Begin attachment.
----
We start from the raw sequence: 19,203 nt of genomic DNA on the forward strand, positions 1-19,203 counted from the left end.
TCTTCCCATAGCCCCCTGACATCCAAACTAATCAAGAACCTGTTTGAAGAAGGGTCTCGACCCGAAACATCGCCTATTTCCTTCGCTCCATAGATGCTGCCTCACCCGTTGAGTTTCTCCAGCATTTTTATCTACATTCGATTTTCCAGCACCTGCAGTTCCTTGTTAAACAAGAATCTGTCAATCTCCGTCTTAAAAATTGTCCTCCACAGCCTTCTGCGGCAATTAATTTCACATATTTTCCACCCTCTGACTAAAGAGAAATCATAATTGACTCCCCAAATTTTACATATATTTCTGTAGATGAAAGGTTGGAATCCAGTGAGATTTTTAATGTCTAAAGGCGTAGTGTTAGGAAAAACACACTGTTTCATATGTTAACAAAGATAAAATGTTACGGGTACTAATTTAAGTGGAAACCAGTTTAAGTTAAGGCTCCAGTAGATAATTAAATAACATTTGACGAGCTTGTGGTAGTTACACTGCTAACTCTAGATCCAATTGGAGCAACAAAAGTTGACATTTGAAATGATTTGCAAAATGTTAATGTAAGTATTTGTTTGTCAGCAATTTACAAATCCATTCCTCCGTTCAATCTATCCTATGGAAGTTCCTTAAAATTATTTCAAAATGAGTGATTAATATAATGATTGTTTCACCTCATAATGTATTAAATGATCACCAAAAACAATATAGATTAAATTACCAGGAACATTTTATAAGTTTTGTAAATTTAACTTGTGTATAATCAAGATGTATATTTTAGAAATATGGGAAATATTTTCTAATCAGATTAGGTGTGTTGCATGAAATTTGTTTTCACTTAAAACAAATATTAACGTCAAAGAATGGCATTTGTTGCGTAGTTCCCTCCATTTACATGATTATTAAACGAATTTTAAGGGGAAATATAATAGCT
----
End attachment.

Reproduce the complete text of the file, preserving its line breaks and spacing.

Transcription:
We start from the raw sequence: 19,203 nt of genomic DNA on the forward strand, positions 1-19,203 counted from the left end.
TCTTCCCATAGCCCCCTGACATCCAAACTAATCAAGAACCTGTTTGAAGAAGGGTCTCGACCCGAAACATCGCCTATTTCCTTCGCTCCATAGATGCTGCCTCACCCGTTGAGTTTCTCCAGCATTTTTATCTACATTCGATTTTCCAGCACCTGCAGTTCCTTGTTAAACAAGAATCTGTCAATCTCCGTCTTAAAAATTGTCCTCCACAGCCTTCTGCGGCAATTAATTTCACATATTTTCCACCCTCTGACTAAAGAGAAATCATAATTGACTCCCCAAATTTTACATATATTTCTGTAGATGAAAGGTTGGAATCCAGTGAGATTTTTAATGTCTAAAGGCGTAGTGTTAGGAAAAACACACTGTTTCATATGTTAACAAAGATAAAATGTTACGGGTACTAATTTAAGTGGAAACCAGTTTAAGTTAAGGCTCCAGTAGATAATTAAATAACATTTGACGAGCTTGTGGTAGTTACACTGCTAACTCTAGATCCAATTGGAGCAACAAAAGTTGACATTTGAAATGATTTGCAAAATGTTAATGTAAGTATTTGTTTGTCAGCAATTTACAAATCCATTCCTCCGTTCAATCTATCCTATGGAAGTTCCTTAAAATTATTTCAAAATGAGTGATTAATATAATGATTGTTTCACCTCATAATGTATTAAATGATCACCAAAAACAATATAGATTAAATTACCAGGAACATTTTATAAGTTTTGTAAATTTAACTTGTGTATAATCAAGATGTATATTTTAGAAATATGGGAAATATTTTCTAATCAGATTAGGTGTGTTGCATGAAATTTGTTTTCACTTAAAACAAATATTAACGTCAAAGAATGGCATTTGTTGCGTAGTTCCCTCCATTTACATGATTATTAAACGAATTTTAAGGGGAAATATAATAGCT